Sheriff James S. Scarborough and his posse of cowboys were out looking a burglar who had blown open the safe of a local store on the night of April 19, 1906, making off with $302.61. Unfortunately the crime wasn’t discovered until the following day, giving the culprit plenty of time to escape. The posse set out on horseback to search the scrubby grasslands in the vicinity of Dime Box, Texas, where the crime occurred.

The focus of the search was a stranger who’d been hanging around the town of Lexington the previous day, claiming he was an engineer for the Sante Fe Railroad. The last time the man was seen he was headed towards Dime Box late in the evening on the night of the safe cracking.

Scarborough, a well-respected lawman with a fierce crime-fighting reputation, was alone and it was getting dark when he encountered a man walking along the railroad tracks south of Lexington. He ordered the stranger to halt but rather than stopping, the man pulled out a gun and fired three times in rapid succession at the sheriff, missing him with all three shots. Scarborough fired back and he was the better shot. A bullet hit the stranger in the right side of his chest. He fell over and died several minutes later without uttering any last words.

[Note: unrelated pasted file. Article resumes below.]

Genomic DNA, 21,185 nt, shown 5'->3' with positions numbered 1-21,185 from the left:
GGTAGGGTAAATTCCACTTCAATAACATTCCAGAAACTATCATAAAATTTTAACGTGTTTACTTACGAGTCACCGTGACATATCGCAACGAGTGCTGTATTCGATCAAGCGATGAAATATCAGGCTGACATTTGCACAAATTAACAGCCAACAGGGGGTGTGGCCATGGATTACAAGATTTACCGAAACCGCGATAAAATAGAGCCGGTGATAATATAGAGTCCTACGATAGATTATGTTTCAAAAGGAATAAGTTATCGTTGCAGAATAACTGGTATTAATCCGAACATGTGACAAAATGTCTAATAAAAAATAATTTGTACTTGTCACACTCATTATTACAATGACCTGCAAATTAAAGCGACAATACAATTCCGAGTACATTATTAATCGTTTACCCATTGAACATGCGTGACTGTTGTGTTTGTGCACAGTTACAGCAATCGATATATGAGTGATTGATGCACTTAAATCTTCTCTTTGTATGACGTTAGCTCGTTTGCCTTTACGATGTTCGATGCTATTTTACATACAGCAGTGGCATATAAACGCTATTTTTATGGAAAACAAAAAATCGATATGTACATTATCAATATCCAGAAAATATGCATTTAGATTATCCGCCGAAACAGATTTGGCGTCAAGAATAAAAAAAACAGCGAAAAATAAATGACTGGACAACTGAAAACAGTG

lee-county-sheriff-james-scarborough

Sheriff James S. Scarborough, circa 1899. Collection of Turner Publishing/Historic Photos of Texas Lawmen by Mike Cox.

The dead man had more than $340 in cash on him—some of it was the stolen cash—however he carried no identification. He also had six drill bits, a punch, one brace, two large rolls of fuse, twenty-two short pieces of fuse cut ready for use, and a pint flask of powder on him. Clearly the man was a safe blower—a “yegg”—in the parlance of law enforcement.

The sheriff wrote up an exhaustive physical description of the man, along with details about the crime. The information was placed in the local newspapers. To cover all the bases, a local photographer was called to prop up the dead man and photograph him. Though the photo wasn’t published, if someone recognized the man’s description, a copy would be mailed to the person to get a positive I.D. The photographer made some cash too; he sold 24 copies of the photo to the locals at 25 cents a copy!